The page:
paper guides that can be downloaded and distributed for free and also can be ordered in bulk by
nonprofit and government organizations. Two of our most popular paper guides are “Check
Your Credit Report” and “Pay Attention to Your Credit.” We have designed these resources
to help people take control of their money. Nevertheless, we remain keenly aware that
information about credit standing needs to be made more salient for consumers. So today, I am also pleased to announce the
Consumer Bureau’s strong support for a major initiative in the credit card industry. This
initiative will make credit scoring information more easily and regularly available to credit
card customers at no cost. Recently, several issuers, including Discover who is here with
us today, have introduced programs that promise to expand dramatically the number of consumers
who are more routinely acquainted with their credit information. The programs provide customers,
directly and at no cost, with the same credit scores these issuers obtain in their normal
course of business, along with educational materials to help them understand the credit
score. Although credit scores provide just a partial
picture of one’s finances, they could raise awareness of credit issues and prompt busy
Americans to review their credit standing. If scores are lower than expected or if they
change over time, more consumers may take the initiative to request their credit reports.
This will allow them to address concerns, dispute errors or fraud-related entries, and
improve negative aspects of their credit usage. So we consider this initiative to be a “best
practice” in the industry. Making this information available through
existing channels, such as including credit scores with other online account information
and on monthly statements, is likely to yield positive returns that are worth the effort.
Customers who monitor and manage their credit standing should, on average, be less likely
to become delinquent or to default, and given that more than two-thirds of Americans have
at least one credit card, having their credit score made available through their credit
card issuer or through other creditor statements could broadly improve consumer well-being. With these purposes in mind, I recently sent
letters and followed up with phone calls to the CEOs of the nation’s top credit card companies
strongly encouraging them to consider making credit scores and educational content freely
available to their customers on a regular basis. I believe this initiative will benefit
both providers and consumers by making people more capable of protecting themselves, more
able to benefit by the opportunities that credit can create, and ultimately more productive
members of our economy. Indeed, I see no reason why this approach should not be replicated
with customers across other product lines as well, and some of the CEOs indicated that
they are moving in that direction. This is just one example of how we can find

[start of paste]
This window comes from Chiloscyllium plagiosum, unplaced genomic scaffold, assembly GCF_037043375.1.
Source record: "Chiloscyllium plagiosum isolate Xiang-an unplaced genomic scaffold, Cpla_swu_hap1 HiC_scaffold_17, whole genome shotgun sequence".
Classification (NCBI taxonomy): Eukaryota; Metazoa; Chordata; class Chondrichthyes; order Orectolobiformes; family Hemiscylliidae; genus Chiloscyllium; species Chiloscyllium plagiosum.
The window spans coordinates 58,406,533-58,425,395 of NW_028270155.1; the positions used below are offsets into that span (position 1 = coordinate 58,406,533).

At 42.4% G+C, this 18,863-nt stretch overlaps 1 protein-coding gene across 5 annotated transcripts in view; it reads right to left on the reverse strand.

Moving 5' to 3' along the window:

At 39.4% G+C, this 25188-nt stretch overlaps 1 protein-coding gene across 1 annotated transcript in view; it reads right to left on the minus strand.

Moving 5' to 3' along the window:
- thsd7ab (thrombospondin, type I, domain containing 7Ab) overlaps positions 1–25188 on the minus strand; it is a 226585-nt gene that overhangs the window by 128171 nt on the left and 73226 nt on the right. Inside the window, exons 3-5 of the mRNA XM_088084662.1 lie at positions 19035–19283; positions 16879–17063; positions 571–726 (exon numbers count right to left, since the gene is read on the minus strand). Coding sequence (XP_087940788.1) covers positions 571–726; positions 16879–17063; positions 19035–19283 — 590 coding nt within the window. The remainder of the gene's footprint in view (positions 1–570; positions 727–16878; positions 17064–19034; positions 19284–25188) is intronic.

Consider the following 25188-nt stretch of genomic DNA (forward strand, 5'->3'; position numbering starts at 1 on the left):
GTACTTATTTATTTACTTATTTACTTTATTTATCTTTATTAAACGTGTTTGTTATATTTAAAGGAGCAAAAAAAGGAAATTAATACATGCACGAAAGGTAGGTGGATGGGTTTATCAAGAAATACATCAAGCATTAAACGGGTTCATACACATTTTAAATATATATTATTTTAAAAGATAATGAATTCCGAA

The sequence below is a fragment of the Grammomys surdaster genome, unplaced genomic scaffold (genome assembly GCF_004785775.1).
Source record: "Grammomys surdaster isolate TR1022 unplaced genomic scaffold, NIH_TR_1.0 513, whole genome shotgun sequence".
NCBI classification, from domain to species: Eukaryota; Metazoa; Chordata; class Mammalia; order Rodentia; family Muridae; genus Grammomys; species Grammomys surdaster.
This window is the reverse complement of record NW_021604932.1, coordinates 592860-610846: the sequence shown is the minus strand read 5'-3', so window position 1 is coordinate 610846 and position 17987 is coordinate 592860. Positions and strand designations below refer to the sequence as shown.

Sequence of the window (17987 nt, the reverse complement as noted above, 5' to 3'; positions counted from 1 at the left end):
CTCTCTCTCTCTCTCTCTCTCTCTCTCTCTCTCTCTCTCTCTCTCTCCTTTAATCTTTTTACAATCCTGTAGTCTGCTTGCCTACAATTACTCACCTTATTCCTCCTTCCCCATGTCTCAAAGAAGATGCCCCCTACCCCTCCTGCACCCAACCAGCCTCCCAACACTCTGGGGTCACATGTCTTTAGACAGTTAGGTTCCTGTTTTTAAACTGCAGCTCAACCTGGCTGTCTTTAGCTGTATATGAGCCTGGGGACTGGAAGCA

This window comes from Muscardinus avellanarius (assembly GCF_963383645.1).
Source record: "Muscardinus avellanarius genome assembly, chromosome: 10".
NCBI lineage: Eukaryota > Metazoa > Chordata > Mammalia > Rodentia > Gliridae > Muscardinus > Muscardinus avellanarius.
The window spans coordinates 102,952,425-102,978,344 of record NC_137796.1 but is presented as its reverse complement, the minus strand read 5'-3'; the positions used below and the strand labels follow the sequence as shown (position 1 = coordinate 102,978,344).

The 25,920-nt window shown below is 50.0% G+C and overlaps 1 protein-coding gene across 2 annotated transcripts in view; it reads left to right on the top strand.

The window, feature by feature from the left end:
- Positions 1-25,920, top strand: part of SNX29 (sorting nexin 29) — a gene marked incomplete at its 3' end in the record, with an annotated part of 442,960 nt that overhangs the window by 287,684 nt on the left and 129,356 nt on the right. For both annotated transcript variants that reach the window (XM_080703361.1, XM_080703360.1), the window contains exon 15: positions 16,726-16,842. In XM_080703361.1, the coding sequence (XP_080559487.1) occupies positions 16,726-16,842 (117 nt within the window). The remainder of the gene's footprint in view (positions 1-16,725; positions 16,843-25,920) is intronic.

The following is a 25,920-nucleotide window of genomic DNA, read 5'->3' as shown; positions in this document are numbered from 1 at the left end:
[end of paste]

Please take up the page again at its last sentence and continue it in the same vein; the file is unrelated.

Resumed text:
ways to work together with financial providers to strengthen financial education efforts
across this country. Similarly, recent upgrades have been made to annualcreditreport.com,
which is the only website where consumers can get their free annual credit reports,
as the law requires. We contributed to these upgrades, which have resulted in better educational
content for the millions of Americans who visit that website each year. The upgrades
include over 40 web links to helpful content about credit reporting developed by the Consumer
Bureau and the Federal Trade Commission. With all of the examples I have discussed
here today, from e-OSCAR upgrades to financial education about credit standing, we can see
the prospect of significant improvements for consumers trying to navigate the complexities
of the credit reporting market, but more needs to be done to prevent unnecessary frustration
and obstacles that consumers frequently encounter. We continue to observe problems with those
that provide information to the credit reporting companies. Some furnishers are taking shortcuts
to avoid undertaking appropriate investigations of consumer disputes. For example, a consumer
may find an error on the credit report and file a dispute about an incorrect debt or
a credit card that was never opened. In response, the furnisher may simply delete that account
from the information it passes along to the credit reporting company. This practice can be detrimental because it
deprives consumers of an important protection. Not only do investigations determine the accuracy
of a particular consumer’s dispute, but they also help furnishers uncover and correct broader
problems within the systems they use to provide information to the credit reporting companies.
When a furnisher learns more about these types of problems, it benefits not only the consumer
who submitted the dispute but also all other similarly situated consumers who did not.
A furnisher that does not actually investigate disputes is cutting corners and will have
less effective checks on the accuracy of its information. In addition, without an investigation that
correctly resolves the dispute, consumers are left with less assurance that the inaccurate
information will not reappear later on. They also may not get the intended benefit of having
the credit reporting company notify those who have already received the report that
the inaccurate information has been identified and corrected. So today, we are issuing a supervision bulletin
putting furnishers on notice that taking a shortcut by simply deleting a line in a credit